In the wake of a prolonged period of an acute stress reaction, a stressor can become chronic. There are many stressors that can become chronic, such as work stress, interpersonal relationship issues, financial strain, and the prolonged fear of infection (i.e., pandemic), to name a few. For the context of this article, I believe there to be a difference between acute stress, referred to above as “anxiety,” and chronic stress, which I refer to as “stress,” but this is a matter of labels and diction.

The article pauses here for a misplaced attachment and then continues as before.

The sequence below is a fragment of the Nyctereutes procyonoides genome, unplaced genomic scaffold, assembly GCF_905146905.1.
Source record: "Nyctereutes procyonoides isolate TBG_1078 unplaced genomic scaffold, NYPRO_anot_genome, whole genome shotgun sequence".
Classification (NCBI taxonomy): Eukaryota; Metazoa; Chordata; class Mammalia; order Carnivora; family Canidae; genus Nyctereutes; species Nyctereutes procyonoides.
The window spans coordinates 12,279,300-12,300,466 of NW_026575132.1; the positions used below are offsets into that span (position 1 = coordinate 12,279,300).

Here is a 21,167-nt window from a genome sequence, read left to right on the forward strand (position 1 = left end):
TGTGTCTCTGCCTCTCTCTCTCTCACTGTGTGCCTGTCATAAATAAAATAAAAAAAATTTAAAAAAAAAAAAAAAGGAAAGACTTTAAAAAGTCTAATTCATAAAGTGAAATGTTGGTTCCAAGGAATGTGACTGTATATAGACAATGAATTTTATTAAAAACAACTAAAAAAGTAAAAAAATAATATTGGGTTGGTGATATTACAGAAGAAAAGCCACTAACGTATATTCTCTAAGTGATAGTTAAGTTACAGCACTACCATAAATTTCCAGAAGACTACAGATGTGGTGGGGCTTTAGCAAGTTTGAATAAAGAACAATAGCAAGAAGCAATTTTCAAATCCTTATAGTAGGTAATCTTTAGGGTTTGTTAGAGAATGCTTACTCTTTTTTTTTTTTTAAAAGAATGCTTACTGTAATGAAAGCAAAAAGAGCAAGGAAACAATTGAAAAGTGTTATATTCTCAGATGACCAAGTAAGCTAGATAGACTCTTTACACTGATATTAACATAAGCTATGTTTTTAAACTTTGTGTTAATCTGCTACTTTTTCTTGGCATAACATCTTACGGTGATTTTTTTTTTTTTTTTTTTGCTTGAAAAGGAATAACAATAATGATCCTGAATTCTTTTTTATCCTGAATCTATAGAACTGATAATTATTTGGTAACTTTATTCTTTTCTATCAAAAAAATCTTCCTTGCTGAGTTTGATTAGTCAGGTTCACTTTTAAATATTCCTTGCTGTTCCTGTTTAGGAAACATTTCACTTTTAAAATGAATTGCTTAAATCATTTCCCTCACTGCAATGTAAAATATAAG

When a stressor becomes chronic, it impacts the mind and body in a more profound manner as it continues to tax resources in a way that was not intended. During periods of chronic stress, stress hormones are continuously released in the body, perpetuating a fight or flight response. In the face of persistent sympathetic nervous system activation, we experience chronic muscle tension and soreness (e.g., in the shoulders, neck, jaw), disrupted sleep patterns, disrupted eating habits, significant fatigue or lack of energy, decline in cognitive function (e.g., poor attention/concentration), increased irritability, becoming easily overwhelmed, and feeling depressed. Other indicators of chronic stress include G.I. distress/digestive issues, chronic pain, headaches, poor immune system function (e.g., frequent infections/colds), and decreased libido. Over time, we begin to lose the capacity to engage more effectively in other parts of our life (that we previously enjoyed) as the chronic stressor takes up most, or all, of our physical and mental resources. Our lives become narrow in terms of activities where we confront/face the chronic stressor and resort to recovery actions; without awareness of our coping repertoire and the short and long term impacts of these actions, we often engage in “maladaptive” coping strategies that provide immediate relief of the stress response, such as escaping/disconnecting (e.g., excessive sleep, excessive use of TV or video games, zoning out), numbing (e.g., substance use, less health food habits and choices), and avoidance (i.e., not engaging in activities that provoke any level of distress). As maladpative coping of the chronic stressor persists, our lives may become more and more limited.